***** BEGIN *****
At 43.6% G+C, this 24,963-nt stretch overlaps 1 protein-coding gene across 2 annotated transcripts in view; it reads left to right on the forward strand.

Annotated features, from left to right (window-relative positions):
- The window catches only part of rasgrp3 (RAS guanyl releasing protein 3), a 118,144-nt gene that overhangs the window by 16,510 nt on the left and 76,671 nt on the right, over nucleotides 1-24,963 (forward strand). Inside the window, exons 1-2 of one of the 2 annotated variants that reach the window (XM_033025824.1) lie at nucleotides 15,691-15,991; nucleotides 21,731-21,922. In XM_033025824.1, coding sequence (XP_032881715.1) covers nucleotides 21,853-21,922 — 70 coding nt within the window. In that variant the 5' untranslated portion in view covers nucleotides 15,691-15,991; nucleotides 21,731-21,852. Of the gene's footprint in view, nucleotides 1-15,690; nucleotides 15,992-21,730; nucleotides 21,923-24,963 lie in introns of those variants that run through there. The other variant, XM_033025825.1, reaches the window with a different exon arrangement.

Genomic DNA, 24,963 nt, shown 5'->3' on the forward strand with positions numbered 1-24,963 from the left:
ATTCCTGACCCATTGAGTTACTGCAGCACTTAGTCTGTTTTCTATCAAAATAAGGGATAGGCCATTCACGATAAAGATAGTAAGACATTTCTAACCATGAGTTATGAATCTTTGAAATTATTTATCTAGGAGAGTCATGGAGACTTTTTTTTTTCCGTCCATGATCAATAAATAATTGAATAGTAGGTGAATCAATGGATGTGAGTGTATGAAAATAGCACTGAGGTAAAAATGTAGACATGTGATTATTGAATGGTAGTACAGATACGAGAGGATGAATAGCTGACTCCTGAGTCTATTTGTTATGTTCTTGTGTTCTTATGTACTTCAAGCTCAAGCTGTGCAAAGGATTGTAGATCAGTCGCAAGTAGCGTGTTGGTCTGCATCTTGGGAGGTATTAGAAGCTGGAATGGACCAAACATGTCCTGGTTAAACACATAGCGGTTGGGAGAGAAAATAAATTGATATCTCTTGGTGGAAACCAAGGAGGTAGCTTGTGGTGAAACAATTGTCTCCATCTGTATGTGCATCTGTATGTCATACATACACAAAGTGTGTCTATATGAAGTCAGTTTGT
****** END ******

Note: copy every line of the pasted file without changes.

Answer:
At 43.6% G+C, this 24,963-nt stretch overlaps 1 protein-coding gene across 2 annotated transcripts in view; it reads left to right on the forward strand.

Annotated features, from left to right (window-relative positions):
- The window catches only part of rasgrp3 (RAS guanyl releasing protein 3), a 118,144-nt gene that overhangs the window by 16,510 nt on the left and 76,671 nt on the right, over nucleotides 1-24,963 (forward strand). Inside the window, exons 1-2 of one of the 2 annotated variants that reach the window (XM_033025824.1) lie at nucleotides 15,691-15,991; nucleotides 21,731-21,922. In XM_033025824.1, coding sequence (XP_032881715.1) covers nucleotides 21,853-21,922 — 70 coding nt within the window. In that variant the 5' untranslated portion in view covers nucleotides 15,691-15,991; nucleotides 21,731-21,852. Of the gene's footprint in view, nucleotides 1-15,690; nucleotides 15,992-21,730; nucleotides 21,923-24,963 lie in introns of those variants that run through there. The other variant, XM_033025825.1, reaches the window with a different exon arrangement.

Genomic DNA, 24,963 nt, shown 5'->3' on the forward strand with positions numbered 1-24,963 from the left:
ATTCCTGACCCATTGAGTTACTGCAGCACTTAGTCTGTTTTCTATCAAAATAAGGGATAGGCCATTCACGATAAAGATAGTAAGACATTTCTAACCATGAGTTATGAATCTTTGAAATTATTTATCTAGGAGAGTCATGGAGACTTTTTTTTTTCCGTCCATGATCAATAAATAATTGAATAGTAGGTGAATCAATGGATGTGAGTGTATGAAAATAGCACTGAGGTAAAAATGTAGACATGTGATTATTGAATGGTAGTACAGATACGAGAGGATGAATAGCTGACTCCTGAGTCTATTTGTTATGTTCTTGTGTTCTTATGTACTTCAAGCTCAAGCTGTGCAAAGGATTGTAGATCAGTCGCAAGTAGCGTGTTGGTCTGCATCTTGGGAGGTATTAGAAGCTGGAATGGACCAAACATGTCCTGGTTAAACACATAGCGGTTGGGAGAGAAAATAAATTGATATCTCTTGGTGGAAACCAAGGAGGTAGCTTGTGGTGAAACAATTGTCTCCATCTGTATGTGCATCTGTATGTCATACATACACAAAGTGTGTCTATATGAAGTCAGTTTGT